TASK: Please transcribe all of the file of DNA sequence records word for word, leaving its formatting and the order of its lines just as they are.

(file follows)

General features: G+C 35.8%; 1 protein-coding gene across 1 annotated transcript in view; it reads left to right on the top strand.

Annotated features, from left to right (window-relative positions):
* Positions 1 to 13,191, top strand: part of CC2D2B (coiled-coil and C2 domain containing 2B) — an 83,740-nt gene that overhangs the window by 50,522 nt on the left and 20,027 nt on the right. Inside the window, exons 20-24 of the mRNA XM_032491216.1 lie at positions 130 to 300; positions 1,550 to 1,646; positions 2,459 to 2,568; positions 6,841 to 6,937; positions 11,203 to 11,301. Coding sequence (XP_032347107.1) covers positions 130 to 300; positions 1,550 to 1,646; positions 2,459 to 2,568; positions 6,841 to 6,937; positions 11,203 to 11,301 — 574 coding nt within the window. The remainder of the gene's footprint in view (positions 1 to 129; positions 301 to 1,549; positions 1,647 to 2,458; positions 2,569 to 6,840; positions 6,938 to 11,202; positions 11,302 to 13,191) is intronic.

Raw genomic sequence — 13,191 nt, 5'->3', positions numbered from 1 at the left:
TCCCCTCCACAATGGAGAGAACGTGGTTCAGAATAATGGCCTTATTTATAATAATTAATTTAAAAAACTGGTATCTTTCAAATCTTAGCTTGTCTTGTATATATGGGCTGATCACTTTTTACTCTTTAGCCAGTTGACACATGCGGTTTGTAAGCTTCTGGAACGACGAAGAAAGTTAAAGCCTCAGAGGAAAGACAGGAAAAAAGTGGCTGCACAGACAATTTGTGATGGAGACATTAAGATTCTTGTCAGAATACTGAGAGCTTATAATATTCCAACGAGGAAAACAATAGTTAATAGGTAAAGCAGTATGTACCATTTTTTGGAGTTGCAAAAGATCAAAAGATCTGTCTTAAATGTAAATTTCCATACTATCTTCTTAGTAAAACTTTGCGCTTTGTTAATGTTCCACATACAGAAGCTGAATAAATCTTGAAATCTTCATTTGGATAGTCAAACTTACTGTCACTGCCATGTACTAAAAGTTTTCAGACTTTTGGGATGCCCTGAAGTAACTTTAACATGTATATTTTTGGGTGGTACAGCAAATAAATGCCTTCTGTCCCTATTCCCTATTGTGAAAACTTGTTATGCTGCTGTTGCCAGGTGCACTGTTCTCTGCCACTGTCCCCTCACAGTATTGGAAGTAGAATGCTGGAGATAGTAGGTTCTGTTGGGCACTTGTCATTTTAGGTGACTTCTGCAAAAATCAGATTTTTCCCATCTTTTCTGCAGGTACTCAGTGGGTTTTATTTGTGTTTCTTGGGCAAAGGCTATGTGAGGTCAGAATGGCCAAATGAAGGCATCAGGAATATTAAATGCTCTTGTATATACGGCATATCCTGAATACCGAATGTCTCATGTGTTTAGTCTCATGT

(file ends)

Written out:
General features: G+C 35.8%; 1 protein-coding gene across 1 annotated transcript in view; it reads left to right on the top strand.

Annotated features, from left to right (window-relative positions):
* Positions 1 to 13,191, top strand: part of CC2D2B (coiled-coil and C2 domain containing 2B) — an 83,740-nt gene that overhangs the window by 50,522 nt on the left and 20,027 nt on the right. Inside the window, exons 20-24 of the mRNA XM_032491216.1 lie at positions 130 to 300; positions 1,550 to 1,646; positions 2,459 to 2,568; positions 6,841 to 6,937; positions 11,203 to 11,301. Coding sequence (XP_032347107.1) covers positions 130 to 300; positions 1,550 to 1,646; positions 2,459 to 2,568; positions 6,841 to 6,937; positions 11,203 to 11,301 — 574 coding nt within the window. The remainder of the gene's footprint in view (positions 1 to 129; positions 301 to 1,549; positions 1,647 to 2,458; positions 2,569 to 6,840; positions 6,938 to 11,202; positions 11,302 to 13,191) is intronic.

Raw genomic sequence — 13,191 nt, 5'->3', positions numbered from 1 at the left:
TCCCCTCCACAATGGAGAGAACGTGGTTCAGAATAATGGCCTTATTTATAATAATTAATTTAAAAAACTGGTATCTTTCAAATCTTAGCTTGTCTTGTATATATGGGCTGATCACTTTTTACTCTTTAGCCAGTTGACACATGCGGTTTGTAAGCTTCTGGAACGACGAAGAAAGTTAAAGCCTCAGAGGAAAGACAGGAAAAAAGTGGCTGCACAGACAATTTGTGATGGAGACATTAAGATTCTTGTCAGAATACTGAGAGCTTATAATATTCCAACGAGGAAAACAATAGTTAATAGGTAAAGCAGTATGTACCATTTTTTGGAGTTGCAAAAGATCAAAAGATCTGTCTTAAATGTAAATTTCCATACTATCTTCTTAGTAAAACTTTGCGCTTTGTTAATGTTCCACATACAGAAGCTGAATAAATCTTGAAATCTTCATTTGGATAGTCAAACTTACTGTCACTGCCATGTACTAAAAGTTTTCAGACTTTTGGGATGCCCTGAAGTAACTTTAACATGTATATTTTTGGGTGGTACAGCAAATAAATGCCTTCTGTCCCTATTCCCTATTGTGAAAACTTGTTATGCTGCTGTTGCCAGGTGCACTGTTCTCTGCCACTGTCCCCTCACAGTATTGGAAGTAGAATGCTGGAGATAGTAGGTTCTGTTGGGCACTTGTCATTTTAGGTGACTTCTGCAAAAATCAGATTTTTCCCATCTTTTCTGCAGGTACTCAGTGGGTTTTATTTGTGTTTCTTGGGCAAAGGCTATGTGAGGTCAGAATGGCCAAATGAAGGCATCAGGAATATTAAATGCTCTTGTATATACGGCATATCCTGAATACCGAATGTCTCATGTGTTTAGTCTCATGT